As for Morse, it has its place, but I'm not in the right headspace these days (too distracted) to get up to the speeds required for it to be useful, and using a computer - well in that case, might as well use PSK-31, JT65 or JS8Call, which are designed for typing text over the air using computers (and some of these can handle weaker signals too). That's because the real benefit of Morse in my book is (technological) simplicity - if you can turn something on and off, you can use it for Morse, and using a computer kinda defeats that purpose. :)


    ... Footprints in the sands of time are never made by sitting down.
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  • From calcmandan@21:1/137 to Vk3jed on Sun May 3 17:43:00 2020
    Vk3jed wrote to calcmandan <=-

    Sure it wasn't IP packet? Winlink AFAIK is for email, unless there's
    been protocol extensions. It doesn't run IP or anything Internet compatible. The Winlink messages are converted to email within the Winlink infrastructure.

    I'm not sure at all.

    But most packet activity uses AX.25 on its own for simplicity. That
    said, my packet configuration does support IP. There has been some
    local interest in playing with packet, so getting packet on air has
    become a high priority for me, because I'm the best equipped in town to
    do it - I have it 90% setup (radio and some details left to go) and the dedicated amateur IP allocation.

    I'll definitely keep up with it.

    I would really like to keep up with your activities so I'll make a
    habit to log into your board more often.

    Yeah, cool. I'm rehashing old ground (for me) a bit, but with new software and hardware (on a R-Pi), and I'm actually running the gateway this time, instead of being an RF only node.

    I have tons to learn.


    ... Daniel Traechin
    --- MultiMail/Linux v0.49
    * Origin: Digital Distortion: digdist.synchro.net (21:1/137)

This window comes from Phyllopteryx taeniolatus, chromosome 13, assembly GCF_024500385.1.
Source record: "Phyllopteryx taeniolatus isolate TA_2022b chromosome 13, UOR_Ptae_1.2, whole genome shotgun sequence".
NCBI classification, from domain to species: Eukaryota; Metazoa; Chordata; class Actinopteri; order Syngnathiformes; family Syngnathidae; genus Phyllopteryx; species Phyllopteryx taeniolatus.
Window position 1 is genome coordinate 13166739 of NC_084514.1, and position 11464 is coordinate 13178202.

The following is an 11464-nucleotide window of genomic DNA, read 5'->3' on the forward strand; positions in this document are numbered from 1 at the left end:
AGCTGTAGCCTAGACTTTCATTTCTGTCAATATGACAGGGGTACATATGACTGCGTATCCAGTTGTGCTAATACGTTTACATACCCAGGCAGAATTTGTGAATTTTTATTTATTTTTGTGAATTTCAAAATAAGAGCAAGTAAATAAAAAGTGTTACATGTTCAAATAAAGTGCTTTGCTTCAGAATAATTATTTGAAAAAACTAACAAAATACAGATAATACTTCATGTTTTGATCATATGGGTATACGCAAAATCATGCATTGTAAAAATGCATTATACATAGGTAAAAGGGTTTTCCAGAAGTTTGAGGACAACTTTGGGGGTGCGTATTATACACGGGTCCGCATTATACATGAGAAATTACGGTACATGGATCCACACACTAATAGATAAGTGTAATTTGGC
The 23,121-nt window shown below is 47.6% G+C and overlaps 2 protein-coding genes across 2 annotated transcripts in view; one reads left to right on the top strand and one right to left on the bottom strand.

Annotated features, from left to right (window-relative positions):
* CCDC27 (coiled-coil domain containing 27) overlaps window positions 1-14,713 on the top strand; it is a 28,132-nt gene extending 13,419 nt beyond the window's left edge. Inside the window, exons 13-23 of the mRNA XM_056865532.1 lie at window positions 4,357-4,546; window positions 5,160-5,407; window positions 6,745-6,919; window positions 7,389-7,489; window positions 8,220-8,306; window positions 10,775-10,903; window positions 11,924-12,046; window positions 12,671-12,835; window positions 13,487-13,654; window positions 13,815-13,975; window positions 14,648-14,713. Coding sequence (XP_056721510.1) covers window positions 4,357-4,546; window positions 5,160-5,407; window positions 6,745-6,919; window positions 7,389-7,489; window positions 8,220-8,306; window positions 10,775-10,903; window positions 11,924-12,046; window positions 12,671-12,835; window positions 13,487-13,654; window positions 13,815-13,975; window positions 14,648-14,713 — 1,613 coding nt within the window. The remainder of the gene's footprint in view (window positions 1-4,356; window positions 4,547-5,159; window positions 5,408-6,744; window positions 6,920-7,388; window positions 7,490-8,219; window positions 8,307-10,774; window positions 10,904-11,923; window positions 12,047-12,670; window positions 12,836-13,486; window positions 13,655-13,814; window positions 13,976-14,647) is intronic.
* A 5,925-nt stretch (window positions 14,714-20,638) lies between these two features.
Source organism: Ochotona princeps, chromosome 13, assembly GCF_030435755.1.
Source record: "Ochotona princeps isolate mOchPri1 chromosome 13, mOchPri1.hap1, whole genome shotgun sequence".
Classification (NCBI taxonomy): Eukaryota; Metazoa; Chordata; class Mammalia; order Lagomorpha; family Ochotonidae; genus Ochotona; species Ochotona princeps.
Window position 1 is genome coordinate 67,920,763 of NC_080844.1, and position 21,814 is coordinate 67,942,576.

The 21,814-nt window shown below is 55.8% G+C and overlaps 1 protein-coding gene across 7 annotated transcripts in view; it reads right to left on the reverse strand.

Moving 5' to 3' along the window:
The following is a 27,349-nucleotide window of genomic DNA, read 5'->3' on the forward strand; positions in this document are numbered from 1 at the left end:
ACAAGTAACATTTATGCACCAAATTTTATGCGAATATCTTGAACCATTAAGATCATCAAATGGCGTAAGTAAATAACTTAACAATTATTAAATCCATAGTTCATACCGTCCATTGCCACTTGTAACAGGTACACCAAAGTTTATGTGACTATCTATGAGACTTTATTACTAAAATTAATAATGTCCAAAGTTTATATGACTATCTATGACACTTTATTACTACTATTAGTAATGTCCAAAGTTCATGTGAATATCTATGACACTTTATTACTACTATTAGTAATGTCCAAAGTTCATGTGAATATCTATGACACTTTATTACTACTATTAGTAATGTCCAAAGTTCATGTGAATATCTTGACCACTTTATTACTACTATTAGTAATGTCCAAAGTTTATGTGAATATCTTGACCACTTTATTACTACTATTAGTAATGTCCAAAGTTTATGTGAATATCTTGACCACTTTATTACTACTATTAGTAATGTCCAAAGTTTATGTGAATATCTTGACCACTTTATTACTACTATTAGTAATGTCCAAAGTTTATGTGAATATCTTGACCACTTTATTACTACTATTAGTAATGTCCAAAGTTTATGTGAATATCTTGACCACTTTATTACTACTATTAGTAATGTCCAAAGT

• From vorlon@21:1/195.1 to Vk3jed on Mon May 4 11:02:14 2020
    And as I hinted at, the change has created an issue in that the
    VKnFxxx callsigns don't fit into the address headers of some
    protocols. Some examples I know of:

    When the foundation license was created they wouldn't have thought that
    access to digital (Packet) modes was something that they should use.

    It was meant to be just a entry level into the hobbie. What the acma
    should have done is something like when I got my call sign and use(d) a
    unused suffix.

    But then a VKnF was a clear way to show it was a foundation ham.

    Yeh, modern cars don't make it easy to mount extra gear. #0(

    Yeah, I'll probably have to cross that bridge in a few years when I
    update my car. :/ I might consider just getting the pros to do it
    next time.

    I've been thinking about going to the guys that did the setup in the old
    car (a ford courier ute), and see what they can do. I'd love to be back
    on the air again.

    and tell LinBPQ what addresses are on RF. Currently, I have 2 on
    test, though without a radio, all that ping does is flash the Tx
    LED on the TNC-Pi. :D

    At least it's not a midnight flasher #-)

    I was on a site the other day with a TNC for the pi, and they now have a 9600bps version. The pi has really made a huge inroads to hobbie setups.
    If only they would make a version with a second Nic, and a sata port.

    1. Get to me on 2m - highly unlikely; or
    2. Get a block of 44.136.x.x IPs and set up IP-IP mesh tunneling.
    Then you'll be able to directly access my addresses over the
    tunnels.

    I've been on the 44-ip mailing list for many yearsb %-)




    \/orlon



    --- MagickaBBS v0.14alpha (Linux/armv6l)
    * Origin: \/orlon Empire: Sector 550 (21:1/195.1)
  • From Vk3jed@21:1/109 to calcmandan on Mon May 4 21:43:00 2020
    On 05-03-20 17:43, calcmandan wrote to Vk3jed <=-

    Vk3jed wrote to calcmandan <=-

    Sure it wasn't IP packet? Winlink AFAIK is for email, unless there's
    been protocol extensions. It doesn't run IP or anything Internet compatible. The Winlink messages are converted to email within the Winlink infrastructure.

    I'm not sure at all.

    Fair enough.

    I'll definitely keep up with it.

    Yeah, lots to read. ;)

    I would really like to keep up with your activities so I'll make a